Saturday, April 6, 2013

Factory Buzz

PHOTOGRAPHER'S JOURNAL:  I visited the foundry in Ansonia this week and followed the old canal that was dug in 1845 a mile-and-a-half to the Kinneytown Dam.  The canal used to run through the middle of town.  Most of it is intact, but only old-timers know its there.  Three of the men were at the foundry, but one was making a social call, and it is still idle.  

Upstream in Waterbury, however,  tube, "in the pipe," so to speak, continues to be processed, and there's still plenty to be photographed. Here, George guides a bundle of partially finished tube to a rack near the draw benches, while Alfred waits in the crane for the signal to lower the tube into the bin.  

In the background, just behind the big, gray scale, you can make out the metal stair-ladder that goes up on top of the extruder. The large hydraulic pumps that drive it can be reached from a catwalk there.  The whole shed was constructed quickly in the build up to World War I and has a sawtooth roof and mechanical iron louvres typical of the period.  The extruder (operations photographed earlier) dates from the 1940s and WWII.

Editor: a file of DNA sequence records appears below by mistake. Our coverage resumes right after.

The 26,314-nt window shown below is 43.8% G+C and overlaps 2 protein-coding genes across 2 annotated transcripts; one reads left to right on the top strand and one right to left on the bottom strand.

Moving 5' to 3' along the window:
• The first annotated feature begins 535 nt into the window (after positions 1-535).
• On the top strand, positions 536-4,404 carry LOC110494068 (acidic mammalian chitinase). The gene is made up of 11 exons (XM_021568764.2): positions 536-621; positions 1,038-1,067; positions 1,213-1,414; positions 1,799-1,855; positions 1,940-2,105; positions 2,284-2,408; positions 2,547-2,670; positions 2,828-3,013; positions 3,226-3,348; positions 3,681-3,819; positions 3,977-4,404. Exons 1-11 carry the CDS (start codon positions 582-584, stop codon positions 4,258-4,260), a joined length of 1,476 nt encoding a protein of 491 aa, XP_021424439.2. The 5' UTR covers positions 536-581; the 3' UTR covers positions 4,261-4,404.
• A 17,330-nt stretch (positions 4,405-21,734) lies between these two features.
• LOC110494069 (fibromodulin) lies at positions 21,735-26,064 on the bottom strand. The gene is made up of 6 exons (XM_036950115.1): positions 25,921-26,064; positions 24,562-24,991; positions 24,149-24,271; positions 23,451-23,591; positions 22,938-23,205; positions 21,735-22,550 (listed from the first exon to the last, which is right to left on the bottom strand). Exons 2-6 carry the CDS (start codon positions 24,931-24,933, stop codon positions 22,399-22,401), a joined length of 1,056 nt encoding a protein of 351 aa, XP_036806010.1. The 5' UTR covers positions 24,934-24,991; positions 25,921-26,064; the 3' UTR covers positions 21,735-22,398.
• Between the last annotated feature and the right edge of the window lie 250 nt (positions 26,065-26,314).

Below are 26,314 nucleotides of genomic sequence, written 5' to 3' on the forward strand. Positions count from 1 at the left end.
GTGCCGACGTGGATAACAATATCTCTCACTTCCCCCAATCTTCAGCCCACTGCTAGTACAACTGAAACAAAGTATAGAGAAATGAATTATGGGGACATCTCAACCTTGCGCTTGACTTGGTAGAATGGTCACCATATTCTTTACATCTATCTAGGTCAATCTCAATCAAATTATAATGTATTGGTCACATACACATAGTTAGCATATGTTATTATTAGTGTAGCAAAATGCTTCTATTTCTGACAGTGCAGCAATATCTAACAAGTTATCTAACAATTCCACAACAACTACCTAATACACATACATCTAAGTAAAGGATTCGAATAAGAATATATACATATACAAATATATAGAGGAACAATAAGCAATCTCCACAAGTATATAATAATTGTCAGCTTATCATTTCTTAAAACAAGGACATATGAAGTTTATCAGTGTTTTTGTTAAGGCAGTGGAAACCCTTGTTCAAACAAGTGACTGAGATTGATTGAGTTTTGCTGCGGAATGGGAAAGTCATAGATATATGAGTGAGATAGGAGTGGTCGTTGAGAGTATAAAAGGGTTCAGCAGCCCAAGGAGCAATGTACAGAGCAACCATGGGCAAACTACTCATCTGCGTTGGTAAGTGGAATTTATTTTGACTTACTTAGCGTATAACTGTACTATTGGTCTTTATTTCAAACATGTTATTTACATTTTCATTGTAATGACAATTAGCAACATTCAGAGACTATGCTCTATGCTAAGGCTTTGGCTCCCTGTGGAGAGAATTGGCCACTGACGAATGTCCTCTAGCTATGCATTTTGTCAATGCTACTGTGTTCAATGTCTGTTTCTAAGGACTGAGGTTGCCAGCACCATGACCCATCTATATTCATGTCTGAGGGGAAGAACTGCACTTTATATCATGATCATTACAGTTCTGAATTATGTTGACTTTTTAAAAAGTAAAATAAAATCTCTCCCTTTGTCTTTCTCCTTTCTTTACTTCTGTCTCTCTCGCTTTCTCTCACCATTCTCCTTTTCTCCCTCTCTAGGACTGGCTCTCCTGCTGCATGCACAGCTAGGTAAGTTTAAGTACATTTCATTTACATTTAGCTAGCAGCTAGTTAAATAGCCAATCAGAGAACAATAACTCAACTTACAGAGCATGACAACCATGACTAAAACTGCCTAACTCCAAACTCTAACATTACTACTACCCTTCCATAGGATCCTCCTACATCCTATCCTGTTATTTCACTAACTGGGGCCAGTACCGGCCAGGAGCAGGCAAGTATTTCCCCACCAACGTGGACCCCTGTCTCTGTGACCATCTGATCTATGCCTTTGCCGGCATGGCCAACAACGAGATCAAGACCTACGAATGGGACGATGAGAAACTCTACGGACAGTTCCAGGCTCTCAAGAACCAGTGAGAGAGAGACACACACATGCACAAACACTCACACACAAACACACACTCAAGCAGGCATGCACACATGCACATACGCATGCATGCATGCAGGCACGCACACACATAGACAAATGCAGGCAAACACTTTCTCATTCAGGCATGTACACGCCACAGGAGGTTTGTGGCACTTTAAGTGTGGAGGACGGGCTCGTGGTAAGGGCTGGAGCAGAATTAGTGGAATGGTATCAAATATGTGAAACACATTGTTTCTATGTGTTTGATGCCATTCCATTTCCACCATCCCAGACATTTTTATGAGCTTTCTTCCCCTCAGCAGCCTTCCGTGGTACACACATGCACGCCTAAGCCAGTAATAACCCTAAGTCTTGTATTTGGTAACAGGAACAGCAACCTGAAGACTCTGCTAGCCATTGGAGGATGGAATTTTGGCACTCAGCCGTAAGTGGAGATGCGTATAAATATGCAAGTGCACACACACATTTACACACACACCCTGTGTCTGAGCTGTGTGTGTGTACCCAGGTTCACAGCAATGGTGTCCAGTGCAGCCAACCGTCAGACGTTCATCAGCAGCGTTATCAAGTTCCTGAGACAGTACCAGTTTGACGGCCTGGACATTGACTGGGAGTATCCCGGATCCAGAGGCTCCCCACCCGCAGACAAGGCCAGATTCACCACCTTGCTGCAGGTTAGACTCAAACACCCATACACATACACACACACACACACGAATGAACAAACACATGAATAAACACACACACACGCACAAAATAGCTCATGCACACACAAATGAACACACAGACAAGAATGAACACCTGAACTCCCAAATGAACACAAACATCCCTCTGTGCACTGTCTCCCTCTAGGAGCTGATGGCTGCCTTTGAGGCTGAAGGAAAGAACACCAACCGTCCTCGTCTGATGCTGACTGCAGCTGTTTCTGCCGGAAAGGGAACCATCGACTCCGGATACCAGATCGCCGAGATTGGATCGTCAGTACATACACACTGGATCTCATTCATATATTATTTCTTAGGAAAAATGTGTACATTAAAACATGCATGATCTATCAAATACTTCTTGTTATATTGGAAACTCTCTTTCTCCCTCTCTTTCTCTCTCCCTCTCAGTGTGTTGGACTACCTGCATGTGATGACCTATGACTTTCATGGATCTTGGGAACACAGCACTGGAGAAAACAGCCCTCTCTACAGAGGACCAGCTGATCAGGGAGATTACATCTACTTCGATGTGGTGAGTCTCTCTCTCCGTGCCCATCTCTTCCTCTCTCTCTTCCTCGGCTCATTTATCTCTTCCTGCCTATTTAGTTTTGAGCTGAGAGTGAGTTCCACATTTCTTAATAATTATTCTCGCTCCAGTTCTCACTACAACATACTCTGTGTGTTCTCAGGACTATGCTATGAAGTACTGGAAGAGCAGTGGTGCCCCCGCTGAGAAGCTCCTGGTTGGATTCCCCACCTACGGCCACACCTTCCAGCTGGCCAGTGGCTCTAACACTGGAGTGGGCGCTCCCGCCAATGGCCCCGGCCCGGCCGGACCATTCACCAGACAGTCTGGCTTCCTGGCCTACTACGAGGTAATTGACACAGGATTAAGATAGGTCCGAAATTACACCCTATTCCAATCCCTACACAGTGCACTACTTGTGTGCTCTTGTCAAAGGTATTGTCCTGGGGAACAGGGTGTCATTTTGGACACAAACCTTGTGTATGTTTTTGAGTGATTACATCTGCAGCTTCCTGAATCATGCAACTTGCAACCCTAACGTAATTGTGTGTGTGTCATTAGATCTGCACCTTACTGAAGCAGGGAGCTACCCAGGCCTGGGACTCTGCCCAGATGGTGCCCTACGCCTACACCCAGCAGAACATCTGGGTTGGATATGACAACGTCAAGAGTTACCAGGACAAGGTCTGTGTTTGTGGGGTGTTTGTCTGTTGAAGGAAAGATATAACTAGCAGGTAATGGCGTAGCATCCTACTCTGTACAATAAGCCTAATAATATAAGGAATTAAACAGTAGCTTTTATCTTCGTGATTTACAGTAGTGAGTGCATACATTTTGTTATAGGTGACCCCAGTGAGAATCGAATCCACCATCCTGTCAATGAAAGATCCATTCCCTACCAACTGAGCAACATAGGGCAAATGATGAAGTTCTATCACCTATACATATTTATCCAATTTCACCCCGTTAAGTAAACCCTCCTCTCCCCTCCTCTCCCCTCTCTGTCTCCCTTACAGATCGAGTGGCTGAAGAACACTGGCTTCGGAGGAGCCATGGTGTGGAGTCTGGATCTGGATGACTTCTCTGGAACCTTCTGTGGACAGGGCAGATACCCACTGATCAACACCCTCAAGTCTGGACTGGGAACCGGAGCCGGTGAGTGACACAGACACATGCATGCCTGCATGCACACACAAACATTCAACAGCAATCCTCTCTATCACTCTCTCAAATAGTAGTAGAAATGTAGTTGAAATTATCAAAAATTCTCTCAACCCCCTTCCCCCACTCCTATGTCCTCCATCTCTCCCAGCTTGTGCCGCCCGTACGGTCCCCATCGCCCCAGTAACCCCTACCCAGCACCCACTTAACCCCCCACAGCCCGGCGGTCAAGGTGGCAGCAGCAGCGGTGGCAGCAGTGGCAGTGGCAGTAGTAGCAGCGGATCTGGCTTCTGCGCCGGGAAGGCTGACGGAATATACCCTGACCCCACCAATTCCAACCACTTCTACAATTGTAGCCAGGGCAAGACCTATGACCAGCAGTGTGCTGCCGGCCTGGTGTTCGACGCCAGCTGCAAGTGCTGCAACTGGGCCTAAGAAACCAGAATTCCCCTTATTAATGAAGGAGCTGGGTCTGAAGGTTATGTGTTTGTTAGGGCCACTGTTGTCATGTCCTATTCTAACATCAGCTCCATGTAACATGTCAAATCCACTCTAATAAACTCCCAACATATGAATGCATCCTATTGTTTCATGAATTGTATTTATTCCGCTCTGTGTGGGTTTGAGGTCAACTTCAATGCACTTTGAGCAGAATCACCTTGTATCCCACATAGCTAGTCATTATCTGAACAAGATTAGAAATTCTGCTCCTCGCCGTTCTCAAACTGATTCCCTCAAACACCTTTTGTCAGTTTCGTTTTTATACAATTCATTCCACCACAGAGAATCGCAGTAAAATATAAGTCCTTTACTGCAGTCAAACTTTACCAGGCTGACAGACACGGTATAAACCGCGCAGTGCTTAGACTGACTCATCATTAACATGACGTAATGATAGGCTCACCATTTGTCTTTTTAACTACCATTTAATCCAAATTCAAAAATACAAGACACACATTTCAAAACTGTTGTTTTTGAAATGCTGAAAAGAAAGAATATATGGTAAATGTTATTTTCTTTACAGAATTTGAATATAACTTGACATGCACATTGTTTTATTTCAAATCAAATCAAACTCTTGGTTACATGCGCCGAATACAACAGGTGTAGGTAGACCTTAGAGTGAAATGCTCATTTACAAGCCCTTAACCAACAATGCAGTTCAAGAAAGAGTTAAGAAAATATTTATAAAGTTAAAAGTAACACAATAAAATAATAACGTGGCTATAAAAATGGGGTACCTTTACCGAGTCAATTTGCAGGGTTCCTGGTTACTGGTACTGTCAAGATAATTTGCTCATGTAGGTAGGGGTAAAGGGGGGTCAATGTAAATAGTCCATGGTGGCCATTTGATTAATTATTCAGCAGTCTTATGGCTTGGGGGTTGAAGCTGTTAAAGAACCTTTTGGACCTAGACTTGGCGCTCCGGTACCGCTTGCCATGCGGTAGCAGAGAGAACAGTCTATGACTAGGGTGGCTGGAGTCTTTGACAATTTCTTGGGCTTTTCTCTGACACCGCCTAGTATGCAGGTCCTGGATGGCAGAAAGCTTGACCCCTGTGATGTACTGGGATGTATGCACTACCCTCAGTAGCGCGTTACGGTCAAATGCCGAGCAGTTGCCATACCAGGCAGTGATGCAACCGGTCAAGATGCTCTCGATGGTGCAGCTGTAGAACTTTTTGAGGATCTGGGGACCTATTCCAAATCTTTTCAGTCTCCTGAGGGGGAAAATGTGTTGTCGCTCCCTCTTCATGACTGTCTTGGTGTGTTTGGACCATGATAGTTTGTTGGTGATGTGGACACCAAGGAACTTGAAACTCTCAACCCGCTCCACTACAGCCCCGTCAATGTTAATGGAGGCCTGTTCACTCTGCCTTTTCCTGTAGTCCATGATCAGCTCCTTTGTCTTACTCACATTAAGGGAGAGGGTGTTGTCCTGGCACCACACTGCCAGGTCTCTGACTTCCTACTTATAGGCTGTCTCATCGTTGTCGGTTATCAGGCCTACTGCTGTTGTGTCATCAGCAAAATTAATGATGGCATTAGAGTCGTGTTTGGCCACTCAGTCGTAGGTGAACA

Alfred's day is spent in the crane shuttling up and down the central bay.  Here he has assistance in unhooking the straps, but he needs no such help. In the other bays and in this bay on other shifts, the cranes are operated from below.

What draws my camera, however, is composing the incredible detail and intricacy.